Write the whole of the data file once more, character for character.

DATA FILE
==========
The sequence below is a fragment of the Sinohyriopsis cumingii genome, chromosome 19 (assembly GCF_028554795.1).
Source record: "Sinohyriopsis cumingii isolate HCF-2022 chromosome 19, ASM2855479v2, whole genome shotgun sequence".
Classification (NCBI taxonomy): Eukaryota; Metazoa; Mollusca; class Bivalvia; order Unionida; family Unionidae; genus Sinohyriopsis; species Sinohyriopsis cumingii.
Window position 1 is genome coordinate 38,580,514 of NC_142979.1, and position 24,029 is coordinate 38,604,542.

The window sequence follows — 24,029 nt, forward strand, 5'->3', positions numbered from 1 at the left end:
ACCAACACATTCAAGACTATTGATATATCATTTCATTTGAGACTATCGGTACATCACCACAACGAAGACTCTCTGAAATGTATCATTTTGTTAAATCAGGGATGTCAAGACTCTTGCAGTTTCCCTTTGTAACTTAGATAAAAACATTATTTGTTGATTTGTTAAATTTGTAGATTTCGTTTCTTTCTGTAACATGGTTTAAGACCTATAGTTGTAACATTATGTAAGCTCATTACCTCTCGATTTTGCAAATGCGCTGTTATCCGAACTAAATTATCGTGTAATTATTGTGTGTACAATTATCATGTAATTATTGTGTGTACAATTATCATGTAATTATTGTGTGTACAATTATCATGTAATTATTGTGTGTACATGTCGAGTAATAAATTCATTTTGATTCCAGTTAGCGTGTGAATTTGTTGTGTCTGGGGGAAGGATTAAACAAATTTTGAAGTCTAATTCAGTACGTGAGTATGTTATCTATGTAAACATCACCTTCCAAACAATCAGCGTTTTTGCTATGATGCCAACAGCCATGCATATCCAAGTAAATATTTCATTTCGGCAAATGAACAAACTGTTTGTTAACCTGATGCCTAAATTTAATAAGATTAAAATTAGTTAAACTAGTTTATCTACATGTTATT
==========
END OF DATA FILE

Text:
The sequence below is a fragment of the Sinohyriopsis cumingii genome, chromosome 19 (assembly GCF_028554795.1).
Source record: "Sinohyriopsis cumingii isolate HCF-2022 chromosome 19, ASM2855479v2, whole genome shotgun sequence".
Classification (NCBI taxonomy): Eukaryota; Metazoa; Mollusca; class Bivalvia; order Unionida; family Unionidae; genus Sinohyriopsis; species Sinohyriopsis cumingii.
Window position 1 is genome coordinate 38,580,514 of NC_142979.1, and position 24,029 is coordinate 38,604,542.

The window sequence follows — 24,029 nt, forward strand, 5'->3', positions numbered from 1 at the left end:
ACCAACACATTCAAGACTATTGATATATCATTTCATTTGAGACTATCGGTACATCACCACAACGAAGACTCTCTGAAATGTATCATTTTGTTAAATCAGGGATGTCAAGACTCTTGCAGTTTCCCTTTGTAACTTAGATAAAAACATTATTTGTTGATTTGTTAAATTTGTAGATTTCGTTTCTTTCTGTAACATGGTTTAAGACCTATAGTTGTAACATTATGTAAGCTCATTACCTCTCGATTTTGCAAATGCGCTGTTATCCGAACTAAATTATCGTGTAATTATTGTGTGTACAATTATCATGTAATTATTGTGTGTACAATTATCATGTAATTATTGTGTGTACAATTATCATGTAATTATTGTGTGTACATGTCGAGTAATAAATTCATTTTGATTCCAGTTAGCGTGTGAATTTGTTGTGTCTGGGGGAAGGATTAAACAAATTTTGAAGTCTAATTCAGTACGTGAGTATGTTATCTATGTAAACATCACCTTCCAAACAATCAGCGTTTTTGCTATGATGCCAACAGCCATGCATATCCAAGTAAATATTTCATTTCGGCAAATGAACAAACTGTTTGTTAACCTGATGCCTAAATTTAATAAGATTAAAATTAGTTAAACTAGTTTATCTACATGTTATT